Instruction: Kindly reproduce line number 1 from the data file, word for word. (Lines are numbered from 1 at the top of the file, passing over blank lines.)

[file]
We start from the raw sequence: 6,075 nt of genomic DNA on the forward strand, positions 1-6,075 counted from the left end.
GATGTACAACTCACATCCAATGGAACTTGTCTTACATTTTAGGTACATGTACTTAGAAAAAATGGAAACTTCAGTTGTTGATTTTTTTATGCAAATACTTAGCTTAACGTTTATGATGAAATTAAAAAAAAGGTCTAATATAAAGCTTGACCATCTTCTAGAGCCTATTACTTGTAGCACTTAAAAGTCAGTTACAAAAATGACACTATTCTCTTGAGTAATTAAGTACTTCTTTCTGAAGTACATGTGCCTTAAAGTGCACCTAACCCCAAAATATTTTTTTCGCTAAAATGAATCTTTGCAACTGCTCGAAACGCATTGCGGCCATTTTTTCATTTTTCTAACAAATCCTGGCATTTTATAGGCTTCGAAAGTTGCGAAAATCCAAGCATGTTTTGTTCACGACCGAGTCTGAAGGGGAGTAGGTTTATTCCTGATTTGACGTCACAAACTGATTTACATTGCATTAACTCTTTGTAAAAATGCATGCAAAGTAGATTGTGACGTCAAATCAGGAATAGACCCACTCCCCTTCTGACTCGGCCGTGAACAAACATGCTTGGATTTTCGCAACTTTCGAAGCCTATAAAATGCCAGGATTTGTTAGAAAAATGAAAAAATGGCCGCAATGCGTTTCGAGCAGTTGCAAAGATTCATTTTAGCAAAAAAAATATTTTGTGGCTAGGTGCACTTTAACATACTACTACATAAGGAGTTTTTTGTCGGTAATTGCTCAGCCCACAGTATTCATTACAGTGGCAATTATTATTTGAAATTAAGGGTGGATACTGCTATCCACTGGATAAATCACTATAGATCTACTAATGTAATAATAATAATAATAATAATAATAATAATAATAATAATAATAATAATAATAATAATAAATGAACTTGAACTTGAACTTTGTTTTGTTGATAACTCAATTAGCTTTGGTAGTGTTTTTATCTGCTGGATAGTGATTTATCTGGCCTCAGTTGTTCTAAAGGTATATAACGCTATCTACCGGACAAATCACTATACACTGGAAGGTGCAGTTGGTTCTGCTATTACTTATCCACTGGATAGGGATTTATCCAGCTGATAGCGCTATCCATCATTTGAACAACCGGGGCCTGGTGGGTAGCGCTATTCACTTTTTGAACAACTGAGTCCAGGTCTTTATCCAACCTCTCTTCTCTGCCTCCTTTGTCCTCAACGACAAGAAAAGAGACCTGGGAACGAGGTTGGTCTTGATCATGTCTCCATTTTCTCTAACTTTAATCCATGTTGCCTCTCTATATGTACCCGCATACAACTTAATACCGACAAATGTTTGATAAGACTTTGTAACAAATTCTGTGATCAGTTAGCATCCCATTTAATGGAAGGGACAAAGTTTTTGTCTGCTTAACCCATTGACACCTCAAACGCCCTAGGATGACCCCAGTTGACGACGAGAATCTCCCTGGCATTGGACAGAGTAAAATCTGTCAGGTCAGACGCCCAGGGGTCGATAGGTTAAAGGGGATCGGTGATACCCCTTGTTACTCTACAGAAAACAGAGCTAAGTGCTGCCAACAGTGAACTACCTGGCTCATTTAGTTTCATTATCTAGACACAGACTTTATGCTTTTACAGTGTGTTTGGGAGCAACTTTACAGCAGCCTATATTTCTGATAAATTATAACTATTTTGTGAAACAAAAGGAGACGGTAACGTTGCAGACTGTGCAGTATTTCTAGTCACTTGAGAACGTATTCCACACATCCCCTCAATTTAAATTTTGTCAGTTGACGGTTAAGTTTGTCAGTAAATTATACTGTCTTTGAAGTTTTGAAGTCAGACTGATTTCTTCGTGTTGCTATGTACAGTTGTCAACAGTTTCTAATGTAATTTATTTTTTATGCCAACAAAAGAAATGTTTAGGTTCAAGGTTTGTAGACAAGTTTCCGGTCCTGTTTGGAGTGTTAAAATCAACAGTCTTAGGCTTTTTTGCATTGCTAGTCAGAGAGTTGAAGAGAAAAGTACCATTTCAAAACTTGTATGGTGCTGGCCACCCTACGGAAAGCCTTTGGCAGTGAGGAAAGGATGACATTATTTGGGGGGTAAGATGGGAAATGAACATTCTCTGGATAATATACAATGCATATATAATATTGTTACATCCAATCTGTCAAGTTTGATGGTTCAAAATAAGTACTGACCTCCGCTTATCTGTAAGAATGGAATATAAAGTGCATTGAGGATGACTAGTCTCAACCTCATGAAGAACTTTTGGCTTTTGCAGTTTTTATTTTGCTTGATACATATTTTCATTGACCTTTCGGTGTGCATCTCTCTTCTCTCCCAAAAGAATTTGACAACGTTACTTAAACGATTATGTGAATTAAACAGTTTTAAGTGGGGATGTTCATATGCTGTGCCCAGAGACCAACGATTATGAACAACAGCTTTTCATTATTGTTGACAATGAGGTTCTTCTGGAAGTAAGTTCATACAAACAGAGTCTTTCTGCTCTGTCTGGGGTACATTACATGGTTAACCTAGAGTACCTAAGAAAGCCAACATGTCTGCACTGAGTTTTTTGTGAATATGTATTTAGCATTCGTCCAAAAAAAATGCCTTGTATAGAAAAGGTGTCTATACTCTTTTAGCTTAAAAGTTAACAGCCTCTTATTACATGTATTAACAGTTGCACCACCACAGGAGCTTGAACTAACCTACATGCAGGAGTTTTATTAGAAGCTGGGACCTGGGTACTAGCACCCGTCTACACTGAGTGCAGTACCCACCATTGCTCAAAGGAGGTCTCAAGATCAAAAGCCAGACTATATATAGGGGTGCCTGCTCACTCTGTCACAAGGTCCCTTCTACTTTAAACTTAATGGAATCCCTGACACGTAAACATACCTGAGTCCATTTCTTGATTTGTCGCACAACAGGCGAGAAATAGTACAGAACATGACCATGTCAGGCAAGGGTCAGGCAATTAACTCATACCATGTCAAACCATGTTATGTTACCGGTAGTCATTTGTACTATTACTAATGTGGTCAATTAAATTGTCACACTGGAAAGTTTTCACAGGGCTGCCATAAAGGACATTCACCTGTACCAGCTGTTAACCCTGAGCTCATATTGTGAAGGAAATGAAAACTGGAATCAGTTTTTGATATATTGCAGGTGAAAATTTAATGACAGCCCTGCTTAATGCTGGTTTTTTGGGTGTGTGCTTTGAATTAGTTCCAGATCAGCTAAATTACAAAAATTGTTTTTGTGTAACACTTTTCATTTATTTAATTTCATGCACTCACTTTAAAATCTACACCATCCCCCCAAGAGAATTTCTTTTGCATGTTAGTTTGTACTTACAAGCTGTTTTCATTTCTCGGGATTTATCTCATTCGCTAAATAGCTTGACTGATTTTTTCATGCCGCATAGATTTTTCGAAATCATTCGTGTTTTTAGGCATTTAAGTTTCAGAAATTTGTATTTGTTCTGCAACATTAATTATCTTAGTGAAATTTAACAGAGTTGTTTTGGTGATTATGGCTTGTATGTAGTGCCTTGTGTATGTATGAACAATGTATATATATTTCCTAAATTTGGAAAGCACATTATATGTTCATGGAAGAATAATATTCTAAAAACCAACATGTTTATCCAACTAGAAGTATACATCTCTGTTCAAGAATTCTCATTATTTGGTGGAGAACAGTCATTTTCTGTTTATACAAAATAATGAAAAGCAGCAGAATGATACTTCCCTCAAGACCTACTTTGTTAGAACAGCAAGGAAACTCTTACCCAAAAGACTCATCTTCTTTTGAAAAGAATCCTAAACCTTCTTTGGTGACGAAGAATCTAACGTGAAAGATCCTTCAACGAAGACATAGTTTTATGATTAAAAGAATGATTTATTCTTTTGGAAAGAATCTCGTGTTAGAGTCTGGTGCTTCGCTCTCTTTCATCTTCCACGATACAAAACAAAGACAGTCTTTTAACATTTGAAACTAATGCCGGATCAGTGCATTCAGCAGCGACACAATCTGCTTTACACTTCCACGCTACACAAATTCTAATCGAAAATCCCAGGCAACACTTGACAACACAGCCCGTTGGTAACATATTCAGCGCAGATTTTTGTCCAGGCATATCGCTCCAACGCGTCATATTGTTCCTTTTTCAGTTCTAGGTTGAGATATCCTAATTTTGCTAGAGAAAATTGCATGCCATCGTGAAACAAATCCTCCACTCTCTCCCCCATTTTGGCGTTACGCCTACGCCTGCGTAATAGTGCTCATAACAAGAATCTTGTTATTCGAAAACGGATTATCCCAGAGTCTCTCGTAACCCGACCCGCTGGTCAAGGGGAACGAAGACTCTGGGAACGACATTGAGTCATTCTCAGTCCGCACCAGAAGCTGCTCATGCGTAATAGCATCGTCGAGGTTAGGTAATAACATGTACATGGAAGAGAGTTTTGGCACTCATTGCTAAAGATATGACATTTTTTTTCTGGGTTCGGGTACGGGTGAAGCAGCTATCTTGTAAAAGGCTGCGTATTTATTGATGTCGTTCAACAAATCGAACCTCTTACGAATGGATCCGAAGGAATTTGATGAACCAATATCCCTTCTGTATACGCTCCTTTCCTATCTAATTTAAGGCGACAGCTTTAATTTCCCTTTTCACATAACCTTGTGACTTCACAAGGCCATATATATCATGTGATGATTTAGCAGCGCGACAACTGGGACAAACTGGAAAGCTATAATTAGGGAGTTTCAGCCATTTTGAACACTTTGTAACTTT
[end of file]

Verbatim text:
We start from the raw sequence: 6,075 nt of genomic DNA on the forward strand, positions 1-6,075 counted from the left end.